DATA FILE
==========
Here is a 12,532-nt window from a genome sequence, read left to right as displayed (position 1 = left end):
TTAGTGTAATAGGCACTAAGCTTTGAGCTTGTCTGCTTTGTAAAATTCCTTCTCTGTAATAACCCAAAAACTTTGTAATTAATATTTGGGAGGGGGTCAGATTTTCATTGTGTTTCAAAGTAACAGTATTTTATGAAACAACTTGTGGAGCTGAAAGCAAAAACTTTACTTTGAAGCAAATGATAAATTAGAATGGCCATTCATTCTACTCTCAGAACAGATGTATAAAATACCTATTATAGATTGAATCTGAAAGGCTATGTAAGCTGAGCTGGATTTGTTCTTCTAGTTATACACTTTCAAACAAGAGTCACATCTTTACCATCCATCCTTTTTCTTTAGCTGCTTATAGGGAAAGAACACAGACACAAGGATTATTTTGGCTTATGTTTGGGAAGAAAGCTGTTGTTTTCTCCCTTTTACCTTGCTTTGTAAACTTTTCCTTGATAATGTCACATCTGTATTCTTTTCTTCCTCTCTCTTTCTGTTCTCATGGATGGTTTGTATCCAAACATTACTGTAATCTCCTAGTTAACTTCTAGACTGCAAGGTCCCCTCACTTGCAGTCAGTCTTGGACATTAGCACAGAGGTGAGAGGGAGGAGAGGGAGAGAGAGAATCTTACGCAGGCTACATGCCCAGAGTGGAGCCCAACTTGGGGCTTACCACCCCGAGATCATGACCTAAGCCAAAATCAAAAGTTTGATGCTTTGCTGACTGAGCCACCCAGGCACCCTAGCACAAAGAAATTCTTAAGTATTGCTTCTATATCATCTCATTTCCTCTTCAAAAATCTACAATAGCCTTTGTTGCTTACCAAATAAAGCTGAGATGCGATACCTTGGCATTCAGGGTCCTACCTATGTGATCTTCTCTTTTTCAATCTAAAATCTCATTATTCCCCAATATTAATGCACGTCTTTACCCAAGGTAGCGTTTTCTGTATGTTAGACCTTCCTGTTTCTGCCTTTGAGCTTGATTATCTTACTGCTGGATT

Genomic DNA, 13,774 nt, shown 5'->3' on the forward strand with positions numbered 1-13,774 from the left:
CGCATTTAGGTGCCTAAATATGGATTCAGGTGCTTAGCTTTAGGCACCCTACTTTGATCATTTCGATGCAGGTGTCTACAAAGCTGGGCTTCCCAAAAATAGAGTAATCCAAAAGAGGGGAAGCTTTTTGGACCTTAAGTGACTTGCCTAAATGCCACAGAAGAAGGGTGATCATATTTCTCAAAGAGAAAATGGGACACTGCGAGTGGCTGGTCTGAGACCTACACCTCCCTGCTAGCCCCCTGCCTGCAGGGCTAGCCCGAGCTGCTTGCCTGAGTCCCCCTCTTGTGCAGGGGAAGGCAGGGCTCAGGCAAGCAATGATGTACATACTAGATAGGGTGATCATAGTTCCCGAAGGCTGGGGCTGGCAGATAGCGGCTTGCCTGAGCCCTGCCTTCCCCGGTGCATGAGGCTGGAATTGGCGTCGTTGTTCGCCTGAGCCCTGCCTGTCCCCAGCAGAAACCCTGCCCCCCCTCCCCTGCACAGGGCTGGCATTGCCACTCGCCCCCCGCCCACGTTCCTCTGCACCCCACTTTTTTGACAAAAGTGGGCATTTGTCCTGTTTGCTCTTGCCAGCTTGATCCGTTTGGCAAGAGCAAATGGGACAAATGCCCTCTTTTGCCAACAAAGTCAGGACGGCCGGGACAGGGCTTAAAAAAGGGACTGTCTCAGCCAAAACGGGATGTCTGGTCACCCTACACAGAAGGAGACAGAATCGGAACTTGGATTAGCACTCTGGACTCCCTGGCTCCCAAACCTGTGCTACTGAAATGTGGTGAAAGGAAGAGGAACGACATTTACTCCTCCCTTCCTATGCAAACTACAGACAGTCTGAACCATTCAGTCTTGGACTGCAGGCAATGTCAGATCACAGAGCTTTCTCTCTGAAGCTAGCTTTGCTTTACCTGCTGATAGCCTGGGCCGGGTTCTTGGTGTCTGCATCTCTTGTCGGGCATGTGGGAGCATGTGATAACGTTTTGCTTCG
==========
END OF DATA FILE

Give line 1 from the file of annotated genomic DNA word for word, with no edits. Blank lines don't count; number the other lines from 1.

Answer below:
Here is a 12,532-nt window from a genome sequence, read left to right as displayed (position 1 = left end):